I know that many NoCrowds readers are expatriates and when I read in Friday’s newspaper about the launch of a new television channel called Burger TV targeted at expatriate Americans, I paid attention. According to Patrick Brunet, a director of the channel, “When you are an American living outside your country you miss two things: your television shows and a good burger.” Mr Brunet, you cannot be serious.
Ask any American expatriate what they miss, and it won’t be that. Nine times out of ten the response will be, ‘I miss my parents or brother and sisters or children’, sometimes we reminisce about places, landscapes, or times of the year, but in the 15+ years that I have lived ‘outside my country’, I have never once heard anyone say they missed “homely US dramas, game shows and news programmes.” For that matter, I rarely hear anyone say they miss a good burger. Food can loom large in one’s memories of home but a good burger, Mr. Brunet, is not my heart’s desire. More to the point, I’m not as stupid as you think, nor is any expatriate I have ever met.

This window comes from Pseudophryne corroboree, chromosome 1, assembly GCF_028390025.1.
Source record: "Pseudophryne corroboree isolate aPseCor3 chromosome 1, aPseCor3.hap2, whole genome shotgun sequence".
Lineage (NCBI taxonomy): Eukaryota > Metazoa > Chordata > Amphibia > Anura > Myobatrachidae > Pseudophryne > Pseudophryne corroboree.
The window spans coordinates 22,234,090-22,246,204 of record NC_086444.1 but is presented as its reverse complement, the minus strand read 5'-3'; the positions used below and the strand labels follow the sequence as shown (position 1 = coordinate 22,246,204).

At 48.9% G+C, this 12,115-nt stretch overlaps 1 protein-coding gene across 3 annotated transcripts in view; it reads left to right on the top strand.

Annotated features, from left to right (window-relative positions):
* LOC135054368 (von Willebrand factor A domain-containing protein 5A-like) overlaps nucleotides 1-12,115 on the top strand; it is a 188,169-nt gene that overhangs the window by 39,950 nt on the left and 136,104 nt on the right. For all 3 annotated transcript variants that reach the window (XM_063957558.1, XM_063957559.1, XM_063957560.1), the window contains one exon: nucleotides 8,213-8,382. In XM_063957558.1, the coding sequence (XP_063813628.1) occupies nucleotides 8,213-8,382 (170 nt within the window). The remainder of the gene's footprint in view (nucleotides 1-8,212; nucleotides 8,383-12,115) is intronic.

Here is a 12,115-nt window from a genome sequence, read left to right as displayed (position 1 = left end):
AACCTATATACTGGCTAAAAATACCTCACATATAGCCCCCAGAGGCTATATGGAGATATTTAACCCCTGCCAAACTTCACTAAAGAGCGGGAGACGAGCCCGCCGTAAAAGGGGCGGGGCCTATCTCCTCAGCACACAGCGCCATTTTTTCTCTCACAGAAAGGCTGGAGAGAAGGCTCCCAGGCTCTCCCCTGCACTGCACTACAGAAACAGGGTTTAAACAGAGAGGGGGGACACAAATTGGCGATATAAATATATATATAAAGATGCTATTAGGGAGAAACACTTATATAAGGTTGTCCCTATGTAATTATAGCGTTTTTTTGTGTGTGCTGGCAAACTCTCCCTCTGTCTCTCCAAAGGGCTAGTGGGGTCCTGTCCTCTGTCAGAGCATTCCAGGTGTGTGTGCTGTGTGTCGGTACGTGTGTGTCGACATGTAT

Burger TV’s attempt to sell rehashed populist rubbish to overseas Americans deserves to fail and I’d put good money on the fact that it will. But I am really intrigued with the whole idea of national longings, what are the things we miss when we travel or live abroad and why? I’d love to begin a discussion of this topic and invite every reader to send me (either via email or the comments section) a description of the two things you miss when you are living or travelling outside your country. I would love to publish this material which I know will be much, much more interesting than anything on Burger TV.
And what do I miss most? I miss driving up to our farm in North Carolina under the long line of now grown live oaks, which my mother planted when I was a child. And not a day goes by that I don't miss eastern Carolina barbeque.